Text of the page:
Short bio: Computer Scientist, FOSS supporter (read more)
Tux Machines (TM)-specific
Every two years or so, Debian puts out a new "stable" release. This is my favorite distribution because of the minimal number of bugs and the huge software repositories and the powerful package manager. Right now, Lenny (5.0) is the stable release, and Squeeze (6.0) is in testing. Sometime "soon" Squeeze will get frozen, which means the regular flow of package migration will stop, and from then on it will only get bug and security fixes through a method of back-porting. Once the number of "release critical" bugs is reduced to an acceptable level (which used to mean 0, more recently it means 50 or so), then Squeeze will be released as the new stable version.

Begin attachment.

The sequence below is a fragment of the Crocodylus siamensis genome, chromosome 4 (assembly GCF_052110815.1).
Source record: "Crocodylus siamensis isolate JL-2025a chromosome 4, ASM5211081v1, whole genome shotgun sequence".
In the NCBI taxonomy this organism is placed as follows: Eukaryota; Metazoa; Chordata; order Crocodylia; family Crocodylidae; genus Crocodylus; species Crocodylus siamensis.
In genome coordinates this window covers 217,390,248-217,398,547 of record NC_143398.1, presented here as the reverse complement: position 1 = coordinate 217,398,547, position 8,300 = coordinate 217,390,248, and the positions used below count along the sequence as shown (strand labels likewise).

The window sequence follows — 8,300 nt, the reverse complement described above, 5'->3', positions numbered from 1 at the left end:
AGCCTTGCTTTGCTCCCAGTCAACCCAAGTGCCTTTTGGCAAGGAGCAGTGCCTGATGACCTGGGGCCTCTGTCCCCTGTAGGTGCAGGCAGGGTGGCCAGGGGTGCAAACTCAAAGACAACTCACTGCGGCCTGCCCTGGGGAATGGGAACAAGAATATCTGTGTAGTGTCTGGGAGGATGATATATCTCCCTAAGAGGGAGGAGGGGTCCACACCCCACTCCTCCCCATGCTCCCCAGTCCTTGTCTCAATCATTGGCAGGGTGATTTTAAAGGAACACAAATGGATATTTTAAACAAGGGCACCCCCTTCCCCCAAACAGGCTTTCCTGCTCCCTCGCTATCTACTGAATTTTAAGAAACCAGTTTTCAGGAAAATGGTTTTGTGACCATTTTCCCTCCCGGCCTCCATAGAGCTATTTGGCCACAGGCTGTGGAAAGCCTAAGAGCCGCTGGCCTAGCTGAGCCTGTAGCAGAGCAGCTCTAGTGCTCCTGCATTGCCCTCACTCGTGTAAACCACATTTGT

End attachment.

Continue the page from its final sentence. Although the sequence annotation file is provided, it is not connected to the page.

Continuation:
As a desktop user, I find that Debian is usually ready enough for me sometime before it's released. This time around, I've been running a Squeeze demo on my laptop (a Thinkpad T41) every few months, and as of May it's been my main install. In fact, to me it's better than Lenny now. (Perhaps this is why Ubuntu just released a new LTS version? They depend on having a stable-ish Debian moment in order to do LTS, it seems.)